The US dollar and Japanese yen lost a part of their weighting while that of euro and British pound increased in the basket of currencies that make up the International Monetary Fund's (IMF) Special Drawing Right (SDR), the Fund said on Tuesday. Dollar's weighting was cut to 41.9 percent from 44 earlier and yen's was reduced to 9.4 percent from 11 percent. Euro is now worth 37.4 percent of SDR, up from 34 and the British unit constitutes 11.3 percent, from 11 earlier.
The valuations after the revision, which takes place once in five years, will be effective on January 1 next year.
The IMF statement also said that it will calculate the amounts of each of the four currencies to be included in the new SDR basket and issue a press release regarding the same on December 30 in accordance with the new weights. The first SDR exchange rate using the new basket will be posted on January 3.
The SDR is an international reserve asset that was created by the IMF in 1969 to support the Bretton Woods fixed exchange rate system. The value of the SDR was initially defined as equivalent to 0.888671 grams of fine gold which, at the time, was also equivalent to one U.S. dollar. After the collapse of the Bretton Woods system in 1973, however, the SDR was redefined as a basket of currencies.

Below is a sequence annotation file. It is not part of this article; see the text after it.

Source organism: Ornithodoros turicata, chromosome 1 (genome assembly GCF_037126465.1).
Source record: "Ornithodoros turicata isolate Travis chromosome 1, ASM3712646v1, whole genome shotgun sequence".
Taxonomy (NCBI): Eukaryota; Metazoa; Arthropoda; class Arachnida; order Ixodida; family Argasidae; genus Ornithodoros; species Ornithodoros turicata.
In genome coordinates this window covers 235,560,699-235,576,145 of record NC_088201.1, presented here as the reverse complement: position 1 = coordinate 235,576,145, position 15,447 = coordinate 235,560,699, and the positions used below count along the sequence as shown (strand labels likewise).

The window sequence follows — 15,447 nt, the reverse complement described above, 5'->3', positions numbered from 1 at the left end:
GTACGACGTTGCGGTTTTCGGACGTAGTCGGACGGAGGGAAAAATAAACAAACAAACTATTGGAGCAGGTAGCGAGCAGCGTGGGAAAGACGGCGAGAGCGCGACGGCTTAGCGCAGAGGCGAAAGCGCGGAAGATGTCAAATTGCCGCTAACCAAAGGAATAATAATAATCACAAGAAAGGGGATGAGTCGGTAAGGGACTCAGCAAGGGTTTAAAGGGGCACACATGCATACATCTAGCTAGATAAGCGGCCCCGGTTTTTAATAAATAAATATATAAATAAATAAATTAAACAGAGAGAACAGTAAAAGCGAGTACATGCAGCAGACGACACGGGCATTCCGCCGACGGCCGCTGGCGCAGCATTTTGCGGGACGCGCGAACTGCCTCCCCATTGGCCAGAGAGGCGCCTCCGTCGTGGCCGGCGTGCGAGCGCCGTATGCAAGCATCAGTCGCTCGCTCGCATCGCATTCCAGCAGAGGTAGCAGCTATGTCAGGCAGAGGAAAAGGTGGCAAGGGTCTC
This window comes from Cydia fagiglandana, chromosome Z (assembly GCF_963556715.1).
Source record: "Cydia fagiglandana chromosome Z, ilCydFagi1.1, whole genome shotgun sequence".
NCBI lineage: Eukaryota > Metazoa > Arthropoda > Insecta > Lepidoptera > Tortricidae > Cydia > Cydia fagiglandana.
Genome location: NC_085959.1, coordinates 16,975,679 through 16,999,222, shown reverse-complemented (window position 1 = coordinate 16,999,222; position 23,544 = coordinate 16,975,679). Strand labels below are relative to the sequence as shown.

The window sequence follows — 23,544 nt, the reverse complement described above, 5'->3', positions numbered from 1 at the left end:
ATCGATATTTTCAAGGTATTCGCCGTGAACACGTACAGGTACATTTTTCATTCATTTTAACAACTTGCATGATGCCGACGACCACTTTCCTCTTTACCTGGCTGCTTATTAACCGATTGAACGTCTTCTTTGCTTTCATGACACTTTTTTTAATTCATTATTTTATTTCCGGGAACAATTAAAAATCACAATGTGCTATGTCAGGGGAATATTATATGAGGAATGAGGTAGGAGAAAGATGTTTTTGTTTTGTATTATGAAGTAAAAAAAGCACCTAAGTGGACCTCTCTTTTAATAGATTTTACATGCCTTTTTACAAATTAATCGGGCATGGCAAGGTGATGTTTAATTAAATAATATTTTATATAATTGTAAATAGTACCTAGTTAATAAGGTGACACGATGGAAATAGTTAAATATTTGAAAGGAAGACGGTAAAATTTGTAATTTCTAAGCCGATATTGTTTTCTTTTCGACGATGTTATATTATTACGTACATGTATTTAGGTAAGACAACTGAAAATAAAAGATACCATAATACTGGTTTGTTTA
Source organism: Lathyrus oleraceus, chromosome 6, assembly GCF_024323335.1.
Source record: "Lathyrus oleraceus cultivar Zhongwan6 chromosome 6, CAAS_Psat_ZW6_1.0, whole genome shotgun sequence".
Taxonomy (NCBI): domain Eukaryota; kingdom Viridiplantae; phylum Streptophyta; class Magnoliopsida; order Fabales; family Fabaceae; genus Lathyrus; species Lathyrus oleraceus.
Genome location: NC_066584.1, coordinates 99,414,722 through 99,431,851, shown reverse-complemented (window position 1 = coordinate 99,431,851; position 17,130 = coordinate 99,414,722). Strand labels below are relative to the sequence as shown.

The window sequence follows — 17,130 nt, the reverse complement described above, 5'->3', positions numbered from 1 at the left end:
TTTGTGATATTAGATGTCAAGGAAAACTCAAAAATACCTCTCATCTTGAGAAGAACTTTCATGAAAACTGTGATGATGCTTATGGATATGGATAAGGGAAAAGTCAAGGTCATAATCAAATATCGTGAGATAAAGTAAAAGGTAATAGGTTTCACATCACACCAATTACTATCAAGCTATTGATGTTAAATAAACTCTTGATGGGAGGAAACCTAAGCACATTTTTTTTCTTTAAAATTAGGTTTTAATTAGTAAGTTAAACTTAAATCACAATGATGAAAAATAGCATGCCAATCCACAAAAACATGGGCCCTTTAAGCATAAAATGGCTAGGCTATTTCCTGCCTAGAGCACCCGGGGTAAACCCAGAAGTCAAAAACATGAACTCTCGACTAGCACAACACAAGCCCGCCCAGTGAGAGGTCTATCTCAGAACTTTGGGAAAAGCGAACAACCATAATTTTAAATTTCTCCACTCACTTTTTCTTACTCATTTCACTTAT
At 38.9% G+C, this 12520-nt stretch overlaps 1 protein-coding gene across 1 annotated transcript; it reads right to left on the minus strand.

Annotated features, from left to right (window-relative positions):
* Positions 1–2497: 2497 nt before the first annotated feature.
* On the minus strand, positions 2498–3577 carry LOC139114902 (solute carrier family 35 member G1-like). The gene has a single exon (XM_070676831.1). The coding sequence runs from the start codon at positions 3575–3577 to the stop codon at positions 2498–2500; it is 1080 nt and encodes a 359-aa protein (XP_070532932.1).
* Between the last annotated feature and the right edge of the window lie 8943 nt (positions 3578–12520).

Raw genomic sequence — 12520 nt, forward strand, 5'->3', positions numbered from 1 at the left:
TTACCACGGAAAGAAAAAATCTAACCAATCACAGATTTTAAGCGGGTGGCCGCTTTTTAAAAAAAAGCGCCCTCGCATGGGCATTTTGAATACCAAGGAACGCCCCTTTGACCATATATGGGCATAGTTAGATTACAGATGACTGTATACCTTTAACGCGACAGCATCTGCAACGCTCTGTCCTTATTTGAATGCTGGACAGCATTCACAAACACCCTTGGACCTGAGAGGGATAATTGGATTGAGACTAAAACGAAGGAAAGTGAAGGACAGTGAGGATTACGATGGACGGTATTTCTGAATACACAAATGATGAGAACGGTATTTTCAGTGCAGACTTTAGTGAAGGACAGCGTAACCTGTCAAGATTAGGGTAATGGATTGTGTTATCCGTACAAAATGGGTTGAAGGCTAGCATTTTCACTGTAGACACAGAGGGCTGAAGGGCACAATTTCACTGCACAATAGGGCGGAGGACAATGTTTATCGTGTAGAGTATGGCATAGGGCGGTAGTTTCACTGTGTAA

SDR weighting w.e.f. Jan 1
SDR interest rate
The first SDR interest rate based on the new basket will be calculated and announced on January 7, 2011, and will be effective during the week of January 10-14, 2011. The SDR interest rate is determined weekly and is based on a weighted average of representative interest rates on short-term debt in the money markets.
The SDR interest rate provides the basis for calculating the interest charged to members on regular (non-concessional) IMF loans, the interest paid to members on their SDR holdings and charged on their SDR allocations, and the interest paid to members on a portion of their quota subscriptions.